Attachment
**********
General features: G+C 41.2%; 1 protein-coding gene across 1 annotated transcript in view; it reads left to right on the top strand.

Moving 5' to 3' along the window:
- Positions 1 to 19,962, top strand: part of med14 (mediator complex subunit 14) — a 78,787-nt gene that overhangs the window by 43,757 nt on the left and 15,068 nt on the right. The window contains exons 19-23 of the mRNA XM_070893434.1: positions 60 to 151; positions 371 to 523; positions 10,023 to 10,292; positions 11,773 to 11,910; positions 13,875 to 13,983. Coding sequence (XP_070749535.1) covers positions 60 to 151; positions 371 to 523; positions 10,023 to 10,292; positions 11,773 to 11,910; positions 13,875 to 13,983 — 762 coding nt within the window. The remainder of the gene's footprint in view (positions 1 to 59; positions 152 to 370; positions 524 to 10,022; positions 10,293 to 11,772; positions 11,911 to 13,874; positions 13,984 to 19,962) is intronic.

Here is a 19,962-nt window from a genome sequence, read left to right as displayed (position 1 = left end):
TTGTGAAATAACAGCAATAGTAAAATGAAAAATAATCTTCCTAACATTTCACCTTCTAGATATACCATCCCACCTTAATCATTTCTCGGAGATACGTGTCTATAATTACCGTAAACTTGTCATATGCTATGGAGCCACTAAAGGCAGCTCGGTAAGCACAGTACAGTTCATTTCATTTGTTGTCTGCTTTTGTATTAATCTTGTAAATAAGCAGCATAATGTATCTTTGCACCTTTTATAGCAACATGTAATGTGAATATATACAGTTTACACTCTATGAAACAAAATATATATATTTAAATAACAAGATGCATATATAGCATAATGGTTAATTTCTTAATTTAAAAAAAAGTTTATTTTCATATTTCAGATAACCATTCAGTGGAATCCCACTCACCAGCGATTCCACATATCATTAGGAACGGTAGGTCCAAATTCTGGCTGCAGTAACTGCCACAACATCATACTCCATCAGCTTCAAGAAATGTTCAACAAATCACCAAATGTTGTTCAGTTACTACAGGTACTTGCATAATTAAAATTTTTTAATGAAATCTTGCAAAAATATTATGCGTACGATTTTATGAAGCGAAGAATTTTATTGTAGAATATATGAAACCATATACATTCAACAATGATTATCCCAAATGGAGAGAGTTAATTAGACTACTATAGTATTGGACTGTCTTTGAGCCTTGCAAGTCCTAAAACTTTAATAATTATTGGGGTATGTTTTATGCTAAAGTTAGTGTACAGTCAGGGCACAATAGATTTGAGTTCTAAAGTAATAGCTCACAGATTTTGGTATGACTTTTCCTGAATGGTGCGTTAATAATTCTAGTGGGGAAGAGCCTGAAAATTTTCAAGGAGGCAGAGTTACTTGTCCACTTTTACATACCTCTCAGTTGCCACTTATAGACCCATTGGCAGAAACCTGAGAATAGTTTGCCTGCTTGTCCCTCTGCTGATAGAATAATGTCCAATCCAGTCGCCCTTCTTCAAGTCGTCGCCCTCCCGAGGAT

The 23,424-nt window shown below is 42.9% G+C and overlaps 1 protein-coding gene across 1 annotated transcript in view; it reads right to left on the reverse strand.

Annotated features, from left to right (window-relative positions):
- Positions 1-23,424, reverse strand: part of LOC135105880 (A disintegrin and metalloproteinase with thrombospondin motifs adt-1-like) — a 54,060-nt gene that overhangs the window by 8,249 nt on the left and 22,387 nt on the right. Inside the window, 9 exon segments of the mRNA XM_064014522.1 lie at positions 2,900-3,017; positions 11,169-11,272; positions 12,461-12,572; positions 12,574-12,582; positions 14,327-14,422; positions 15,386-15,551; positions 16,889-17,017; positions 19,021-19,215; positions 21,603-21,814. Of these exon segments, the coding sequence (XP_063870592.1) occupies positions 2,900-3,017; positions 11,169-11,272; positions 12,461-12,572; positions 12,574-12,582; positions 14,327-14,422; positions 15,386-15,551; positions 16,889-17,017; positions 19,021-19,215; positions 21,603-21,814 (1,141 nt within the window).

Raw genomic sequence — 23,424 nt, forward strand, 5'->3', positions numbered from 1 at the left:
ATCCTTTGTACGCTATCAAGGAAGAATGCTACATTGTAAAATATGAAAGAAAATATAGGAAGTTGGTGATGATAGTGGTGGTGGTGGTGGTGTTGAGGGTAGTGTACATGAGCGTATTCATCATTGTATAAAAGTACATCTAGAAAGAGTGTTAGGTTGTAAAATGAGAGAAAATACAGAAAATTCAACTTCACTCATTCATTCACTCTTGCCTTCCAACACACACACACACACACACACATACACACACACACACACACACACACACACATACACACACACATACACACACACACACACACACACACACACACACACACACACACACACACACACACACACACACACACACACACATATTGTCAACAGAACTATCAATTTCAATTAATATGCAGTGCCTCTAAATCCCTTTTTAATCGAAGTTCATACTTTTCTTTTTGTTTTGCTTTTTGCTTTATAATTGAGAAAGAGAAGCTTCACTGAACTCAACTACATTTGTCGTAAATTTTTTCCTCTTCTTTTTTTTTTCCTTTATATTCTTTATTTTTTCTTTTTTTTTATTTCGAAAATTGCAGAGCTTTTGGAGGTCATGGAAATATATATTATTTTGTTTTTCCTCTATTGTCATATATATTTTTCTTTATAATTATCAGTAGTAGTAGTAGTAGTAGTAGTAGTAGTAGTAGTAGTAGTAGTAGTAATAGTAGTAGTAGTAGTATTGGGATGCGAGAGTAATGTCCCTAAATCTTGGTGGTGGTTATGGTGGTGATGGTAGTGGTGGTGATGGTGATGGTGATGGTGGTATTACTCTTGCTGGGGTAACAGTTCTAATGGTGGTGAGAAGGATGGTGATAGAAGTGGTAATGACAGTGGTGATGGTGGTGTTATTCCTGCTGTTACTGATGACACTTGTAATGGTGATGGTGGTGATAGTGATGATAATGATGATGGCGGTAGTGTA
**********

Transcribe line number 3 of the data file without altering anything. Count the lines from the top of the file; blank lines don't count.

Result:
- Positions 1 to 19,962, top strand: part of med14 (mediator complex subunit 14) — a 78,787-nt gene that overhangs the window by 43,757 nt on the left and 15,068 nt on the right. The window contains exons 19-23 of the mRNA XM_070893434.1: positions 60 to 151; positions 371 to 523; positions 10,023 to 10,292; positions 11,773 to 11,910; positions 13,875 to 13,983. Coding sequence (XP_070749535.1) covers positions 60 to 151; positions 371 to 523; positions 10,023 to 10,292; positions 11,773 to 11,910; positions 13,875 to 13,983 — 762 coding nt within the window. The remainder of the gene's footprint in view (positions 1 to 59; positions 152 to 370; positions 524 to 10,022; positions 10,293 to 11,772; positions 11,911 to 13,874; positions 13,984 to 19,962) is intronic.